Are you interested in studying how different academic disciplines approach the dynamics and dimensions of social inequalities in cities? Do you want to practice with co-creating interventions for tackling inequalities in Rotterdam? Are you open to experiencing a new approach to student impact that works not just for but especially with representatives and members of communities that are affected by these inequalities? And are you curious to learn from and visit other European post-industrial cities, like Bilbao, Zagreb, Liège or Istanbul? Then apply for the 2021-2022 edition of “Tackling Inequalities”!
Tackling Inequalities is the official interdisciplinary Master Honours Programme open to applicants from all Master programmes at ESSB, ESHCC, EMC, ESE, RSM, ESHPM, ESPhil, ISS and ESLaw. The Programme is brought to you by Vital Cities & Citizens and by our partners, A.A. Van Beek Fonds, Impact at the Core and UNIC, the European University for Post-Industrial Cities. It runs from 19 January 2022 until 30 June 2022. Students who successfully complete this extra-merit Programme (equivalent of 15 EC) receive a special certificate, signed by the Rector Magnificus.
Pressing social inequalities in Rotterdam
Rotterdam is not only home to you and your (university) life; it is also home to some of the most pressing social inequalities in The Netherlands. Marginalised groups in the city have increasingly limited and conditional access to affordable housing, health and wellbeing, government support, clean air, safe and secure work, and public and green spaces. At the same time, they are more likely to be exposed to discrimination and social exclusion, for example through education and (digital) policing systems.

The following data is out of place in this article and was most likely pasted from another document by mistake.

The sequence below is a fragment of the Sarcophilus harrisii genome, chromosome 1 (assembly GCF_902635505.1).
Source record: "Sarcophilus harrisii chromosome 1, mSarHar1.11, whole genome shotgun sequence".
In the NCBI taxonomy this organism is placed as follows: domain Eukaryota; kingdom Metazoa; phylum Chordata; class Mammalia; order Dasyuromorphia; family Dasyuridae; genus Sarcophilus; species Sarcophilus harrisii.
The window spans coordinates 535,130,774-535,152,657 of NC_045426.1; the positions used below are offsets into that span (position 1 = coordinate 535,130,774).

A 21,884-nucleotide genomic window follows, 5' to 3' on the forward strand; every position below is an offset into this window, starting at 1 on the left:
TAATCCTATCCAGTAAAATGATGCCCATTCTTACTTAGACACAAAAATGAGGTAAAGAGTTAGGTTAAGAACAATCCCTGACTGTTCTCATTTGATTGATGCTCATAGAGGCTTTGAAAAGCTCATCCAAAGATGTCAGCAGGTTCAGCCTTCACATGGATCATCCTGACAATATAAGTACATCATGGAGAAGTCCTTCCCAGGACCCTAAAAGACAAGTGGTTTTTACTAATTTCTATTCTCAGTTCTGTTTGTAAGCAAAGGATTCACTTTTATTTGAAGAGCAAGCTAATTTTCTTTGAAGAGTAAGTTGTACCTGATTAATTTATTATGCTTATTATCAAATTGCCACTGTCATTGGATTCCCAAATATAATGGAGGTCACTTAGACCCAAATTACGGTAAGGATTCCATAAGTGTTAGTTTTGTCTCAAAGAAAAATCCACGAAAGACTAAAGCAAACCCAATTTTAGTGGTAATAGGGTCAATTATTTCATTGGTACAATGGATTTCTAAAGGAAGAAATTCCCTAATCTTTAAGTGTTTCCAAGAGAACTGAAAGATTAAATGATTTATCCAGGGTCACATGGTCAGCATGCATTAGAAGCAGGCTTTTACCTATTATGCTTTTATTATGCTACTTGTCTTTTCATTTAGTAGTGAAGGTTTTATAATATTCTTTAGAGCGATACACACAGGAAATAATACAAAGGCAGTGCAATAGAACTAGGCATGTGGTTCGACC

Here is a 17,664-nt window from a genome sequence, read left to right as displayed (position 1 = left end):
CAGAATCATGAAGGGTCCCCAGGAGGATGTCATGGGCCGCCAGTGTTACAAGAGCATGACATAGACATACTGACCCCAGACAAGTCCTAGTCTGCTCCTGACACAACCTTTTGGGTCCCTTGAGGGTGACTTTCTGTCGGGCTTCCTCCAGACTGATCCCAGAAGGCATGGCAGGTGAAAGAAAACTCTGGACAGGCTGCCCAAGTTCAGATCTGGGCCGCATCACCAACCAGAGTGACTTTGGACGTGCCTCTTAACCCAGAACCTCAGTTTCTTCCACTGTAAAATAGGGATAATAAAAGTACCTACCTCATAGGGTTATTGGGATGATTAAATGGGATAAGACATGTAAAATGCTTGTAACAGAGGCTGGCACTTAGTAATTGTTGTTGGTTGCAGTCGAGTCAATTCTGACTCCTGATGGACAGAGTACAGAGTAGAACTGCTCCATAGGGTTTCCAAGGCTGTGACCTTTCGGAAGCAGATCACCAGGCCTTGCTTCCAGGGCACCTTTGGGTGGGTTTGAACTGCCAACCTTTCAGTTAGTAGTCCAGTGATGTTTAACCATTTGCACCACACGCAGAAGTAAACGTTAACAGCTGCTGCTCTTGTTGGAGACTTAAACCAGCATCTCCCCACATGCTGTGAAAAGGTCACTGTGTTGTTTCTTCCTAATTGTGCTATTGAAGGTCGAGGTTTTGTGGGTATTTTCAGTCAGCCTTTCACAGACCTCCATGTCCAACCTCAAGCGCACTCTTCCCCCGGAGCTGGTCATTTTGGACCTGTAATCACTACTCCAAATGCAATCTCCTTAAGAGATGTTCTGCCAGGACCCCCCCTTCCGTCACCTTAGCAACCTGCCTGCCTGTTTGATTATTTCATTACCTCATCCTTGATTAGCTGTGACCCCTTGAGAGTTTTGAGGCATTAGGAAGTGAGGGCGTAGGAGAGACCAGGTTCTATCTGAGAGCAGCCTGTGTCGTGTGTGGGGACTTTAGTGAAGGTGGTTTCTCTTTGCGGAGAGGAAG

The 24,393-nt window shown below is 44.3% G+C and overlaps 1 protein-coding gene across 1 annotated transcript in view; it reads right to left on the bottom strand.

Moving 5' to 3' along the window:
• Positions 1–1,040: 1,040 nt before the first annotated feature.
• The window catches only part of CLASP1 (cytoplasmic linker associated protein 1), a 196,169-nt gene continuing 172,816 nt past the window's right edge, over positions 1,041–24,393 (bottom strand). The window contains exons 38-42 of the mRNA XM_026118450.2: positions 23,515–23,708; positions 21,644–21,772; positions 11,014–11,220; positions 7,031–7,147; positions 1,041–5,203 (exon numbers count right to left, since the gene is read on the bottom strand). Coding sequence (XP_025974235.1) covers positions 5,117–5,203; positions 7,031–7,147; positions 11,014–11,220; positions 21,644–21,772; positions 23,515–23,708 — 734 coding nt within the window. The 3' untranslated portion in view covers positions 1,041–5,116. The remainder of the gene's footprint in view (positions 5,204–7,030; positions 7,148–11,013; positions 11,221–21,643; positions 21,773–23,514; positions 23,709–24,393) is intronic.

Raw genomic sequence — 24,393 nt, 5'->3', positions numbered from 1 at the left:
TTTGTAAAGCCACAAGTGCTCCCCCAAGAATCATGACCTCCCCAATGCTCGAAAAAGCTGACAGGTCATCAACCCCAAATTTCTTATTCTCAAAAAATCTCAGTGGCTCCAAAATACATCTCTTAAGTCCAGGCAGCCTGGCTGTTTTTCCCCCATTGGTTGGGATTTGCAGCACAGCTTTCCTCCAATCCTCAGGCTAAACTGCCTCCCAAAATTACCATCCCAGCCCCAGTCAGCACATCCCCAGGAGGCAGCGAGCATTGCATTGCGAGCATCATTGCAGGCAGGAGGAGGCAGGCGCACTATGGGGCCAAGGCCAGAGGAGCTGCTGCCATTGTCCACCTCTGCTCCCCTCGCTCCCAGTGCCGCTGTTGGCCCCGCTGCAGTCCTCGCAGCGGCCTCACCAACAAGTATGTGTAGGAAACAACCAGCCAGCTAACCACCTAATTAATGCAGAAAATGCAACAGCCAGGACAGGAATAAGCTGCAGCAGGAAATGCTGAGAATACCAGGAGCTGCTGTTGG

The need for recognition of affected residents and local communities
However, policies and interventions that aim to reduce inequalities in Rotterdam are not always successful. Some even exacerbate inequalities or lead to further social exclusion, such as the now notorious “Rotterdamwet” and “Woonvisie”. While politics, government agencies and policy-makers play important roles in developing these policies and interventions, “we”, university researchers and students, also need to reflect on our roles. After all, we also work with ideas, preconceptions or data about problems and “societal challenges”.
And similarly, our (academic) disciplines propose—and, sometimes, impose—specific ways of thinking about interventions and their effectiveness. And finally, like in policy, academic research does not necessarily stimulate the recognition and inclusion of the expertise, knowledges and views on problems and solutions of affected residents, local communities and their bottom-up initiatives.
So, if we want to tackle urban inequalities, we need to take critical stock of (our own) top-down attempts to solve problems and enable interventions that are based on the meaningful inclusion and recognition of affected residents.
Pay attention to Rotterdam as a “post-industrial” city
We should also pay more systematic attention to Rotterdam as a “post-industrial” city, as a city that is seeing the kind of urban transformation and regeneration that we also witness in other European cities, like Bilbao, Zagreb, Istanbul and Liège. Major and growing disparities in residents’ access to, for example, health, housing and prosperity should be understood against the backdrop of these cities’ historical developments as industrial (port) cities and of their ongoing efforts to reposition themselves as brand destination for service and platform economies, for innovation and cultural industries, for smart logistics, for mega-events and for economic visitors and investors.
That is why the 2021-2022 edition of Tackling Inequalities provides Master students with a 6-months opportunity (19 Jan 2022 – 30 June 2022) to:
- Engage curiously and critically with their own and others’ practices, knowledges and assumptions about (causes of and solutions to) inequalities in Rotterdam.
- Learn about Rotterdam through (visiting) other post-industrial cities in Europe.
- Practice with adopting and embracing an interdisciplinary and collaborative mindset that gives a voice and listens to others, that acknowledges actors, knowledges and experiences that are often excluded from academic or policy practice, and that resists temptations to jump straight into top-down problem-solving mode.